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Kylix facts for kids

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Black-figure terracotta kylix (wine cup), Greece. late 6th century BCE, Honolulu Academy of Arts
Double view of a late 6th-century kylix

In the pottery of ancient Greece, a kylix is the most common type of wine-drinking cup. It has a broad, relatively shallow, body raised on a stem from a foot and usually two horizontal handles disposed symmetrically. The main alternative wine-cup shape was the kantharos, with a narrower and deeper cup and high vertical handles.

The almost flat interior circle of the base of the cup, called the tondo, was generally the primary surface for painted decoration in the black-figure or red-figure pottery styles of the 6th and 5th century BC, and the outside was also often painted. As the representations would be covered with wine, the scenes would only be revealed in stages as the wine was drained. They were often designed with this in mind, with scenes created so that they would surprise or titillate the drinker as they were revealed.

The word comes from the Greek kylix "cup," which is cognate with Latin calix, the source of the English word "chalice" but not related to the similar Greek word calyx which means "husk" or "pod". The term seems to have been rather more generally used in ancient Greece. Individual examples and the many named sub-varieties of kylix are often called names just using "cup". Like all other types of Greek pottery vessels, they are also covered by the general term of "vase".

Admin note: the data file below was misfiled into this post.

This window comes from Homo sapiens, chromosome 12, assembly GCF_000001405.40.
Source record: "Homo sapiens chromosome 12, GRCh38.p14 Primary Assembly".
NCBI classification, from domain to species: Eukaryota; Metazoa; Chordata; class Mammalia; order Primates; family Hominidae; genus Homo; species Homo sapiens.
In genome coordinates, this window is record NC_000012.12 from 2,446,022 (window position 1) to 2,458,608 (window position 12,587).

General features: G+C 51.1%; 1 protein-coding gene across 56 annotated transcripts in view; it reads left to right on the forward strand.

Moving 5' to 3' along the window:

Famous pieces

Individual kylixes with articles include:

  • Arkesilas Cup, very unusual because it shows a living political figure, Arkesilaos II, king of Kyrene (d. 550 BC). It is dated to about 565/560 BC, and is now in Paris.
  • Dionysus Cup, famous for its painting, 540–530 BC. It is one of the masterpieces of the Attic Black-figure potter Exekias and one of the most significant works in the Staatliche Antikensammlungen in Munich.
  • Berlin Foundry Cup, a red-figure kylix from the early 5th century BC. It is the name vase of the Attic vase painter known conventionally as the Foundry Painter. Its most striking feature is the exterior depiction of activities in an Athenian bronze workshop or foundry. It is an important source on ancient Greek metal-working technology.
  • Brygos Cup of Würzburg, an Attic red-figure kylix from about 480 BC. It was made by the Brygos potter and painted by the man known as the Brygos Painter. Its symposium scenes are some of the best-known images of Greek pottery.
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